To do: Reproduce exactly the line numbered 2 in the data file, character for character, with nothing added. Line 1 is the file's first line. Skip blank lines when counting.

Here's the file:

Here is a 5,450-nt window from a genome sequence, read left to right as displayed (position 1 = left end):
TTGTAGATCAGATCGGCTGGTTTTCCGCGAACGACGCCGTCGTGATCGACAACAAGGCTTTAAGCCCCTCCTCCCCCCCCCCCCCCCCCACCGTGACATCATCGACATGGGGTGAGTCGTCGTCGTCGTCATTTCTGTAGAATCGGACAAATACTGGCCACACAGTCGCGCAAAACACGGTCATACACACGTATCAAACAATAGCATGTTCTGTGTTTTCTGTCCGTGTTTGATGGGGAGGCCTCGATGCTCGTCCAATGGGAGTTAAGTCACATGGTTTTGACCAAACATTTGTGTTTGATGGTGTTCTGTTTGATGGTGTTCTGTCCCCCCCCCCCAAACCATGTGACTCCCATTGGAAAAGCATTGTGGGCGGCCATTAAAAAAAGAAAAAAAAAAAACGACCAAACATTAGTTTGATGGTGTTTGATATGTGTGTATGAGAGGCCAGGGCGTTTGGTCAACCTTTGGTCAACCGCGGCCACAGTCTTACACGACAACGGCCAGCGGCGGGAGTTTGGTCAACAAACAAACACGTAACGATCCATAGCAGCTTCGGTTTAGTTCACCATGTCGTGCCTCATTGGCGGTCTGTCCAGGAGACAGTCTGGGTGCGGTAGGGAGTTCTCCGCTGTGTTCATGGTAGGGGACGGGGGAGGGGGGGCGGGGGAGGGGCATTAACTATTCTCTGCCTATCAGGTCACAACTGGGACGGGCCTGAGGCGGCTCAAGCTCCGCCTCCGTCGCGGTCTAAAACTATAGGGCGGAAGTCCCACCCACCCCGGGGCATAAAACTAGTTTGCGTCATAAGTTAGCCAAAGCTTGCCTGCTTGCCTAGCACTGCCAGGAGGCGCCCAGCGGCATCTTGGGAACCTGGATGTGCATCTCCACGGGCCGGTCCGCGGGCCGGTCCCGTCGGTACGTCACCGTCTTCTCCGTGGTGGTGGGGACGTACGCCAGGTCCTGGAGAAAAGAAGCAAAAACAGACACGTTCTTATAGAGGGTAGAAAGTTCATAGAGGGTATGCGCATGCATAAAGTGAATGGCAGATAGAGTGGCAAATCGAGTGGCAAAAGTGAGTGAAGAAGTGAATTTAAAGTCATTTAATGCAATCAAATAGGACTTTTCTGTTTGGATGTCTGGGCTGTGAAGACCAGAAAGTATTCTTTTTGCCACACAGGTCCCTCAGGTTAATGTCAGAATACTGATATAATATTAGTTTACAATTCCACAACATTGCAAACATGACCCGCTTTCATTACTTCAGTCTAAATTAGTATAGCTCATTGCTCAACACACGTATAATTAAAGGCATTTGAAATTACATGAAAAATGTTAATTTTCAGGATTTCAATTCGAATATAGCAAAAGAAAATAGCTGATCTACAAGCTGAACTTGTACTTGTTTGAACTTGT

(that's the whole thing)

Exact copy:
TTGTAGATCAGATCGGCTGGTTTTCCGCGAACGACGCCGTCGTGATCGACAACAAGGCTTTAAGCCCCTCCTCCCCCCCCCCCCCCCCCACCGTGACATCATCGACATGGGGTGAGTCGTCGTCGTCGTCATTTCTGTAGAATCGGACAAATACTGGCCACACAGTCGCGCAAAACACGGTCATACACACGTATCAAACAATAGCATGTTCTGTGTTTTCTGTCCGTGTTTGATGGGGAGGCCTCGATGCTCGTCCAATGGGAGTTAAGTCACATGGTTTTGACCAAACATTTGTGTTTGATGGTGTTCTGTTTGATGGTGTTCTGTCCCCCCCCCCCAAACCATGTGACTCCCATTGGAAAAGCATTGTGGGCGGCCATTAAAAAAAGAAAAAAAAAAAACGACCAAACATTAGTTTGATGGTGTTTGATATGTGTGTATGAGAGGCCAGGGCGTTTGGTCAACCTTTGGTCAACCGCGGCCACAGTCTTACACGACAACGGCCAGCGGCGGGAGTTTGGTCAACAAACAAACACGTAACGATCCATAGCAGCTTCGGTTTAGTTCACCATGTCGTGCCTCATTGGCGGTCTGTCCAGGAGACAGTCTGGGTGCGGTAGGGAGTTCTCCGCTGTGTTCATGGTAGGGGACGGGGGAGGGGGGGCGGGGGAGGGGCATTAACTATTCTCTGCCTATCAGGTCACAACTGGGACGGGCCTGAGGCGGCTCAAGCTCCGCCTCCGTCGCGGTCTAAAACTATAGGGCGGAAGTCCCACCCACCCCGGGGCATAAAACTAGTTTGCGTCATAAGTTAGCCAAAGCTTGCCTGCTTGCCTAGCACTGCCAGGAGGCGCCCAGCGGCATCTTGGGAACCTGGATGTGCATCTCCACGGGCCGGTCCGCGGGCCGGTCCCGTCGGTACGTCACCGTCTTCTCCGTGGTGGTGGGGACGTACGCCAGGTCCTGGAGAAAAGAAGCAAAAACAGACACGTTCTTATAGAGGGTAGAAAGTTCATAGAGGGTATGCGCATGCATAAAGTGAATGGCAGATAGAGTGGCAAATCGAGTGGCAAAAGTGAGTGAAGAAGTGAATTTAAAGTCATTTAATGCAATCAAATAGGACTTTTCTGTTTGGATGTCTGGGCTGTGAAGACCAGAAAGTATTCTTTTTGCCACACAGGTCCCTCAGGTTAATGTCAGAATACTGATATAATATTAGTTTACAATTCCACAACATTGCAAACATGACCCGCTTTCATTACTTCAGTCTAAATTAGTATAGCTCATTGCTCAACACACGTATAATTAAAGGCATTTGAAATTACATGAAAAATGTTAATTTTCAGGATTTCAATTCGAATATAGCAAAAGAAAATAGCTGATCTACAAGCTGAACTTGTACTTGTTTGAACTTGT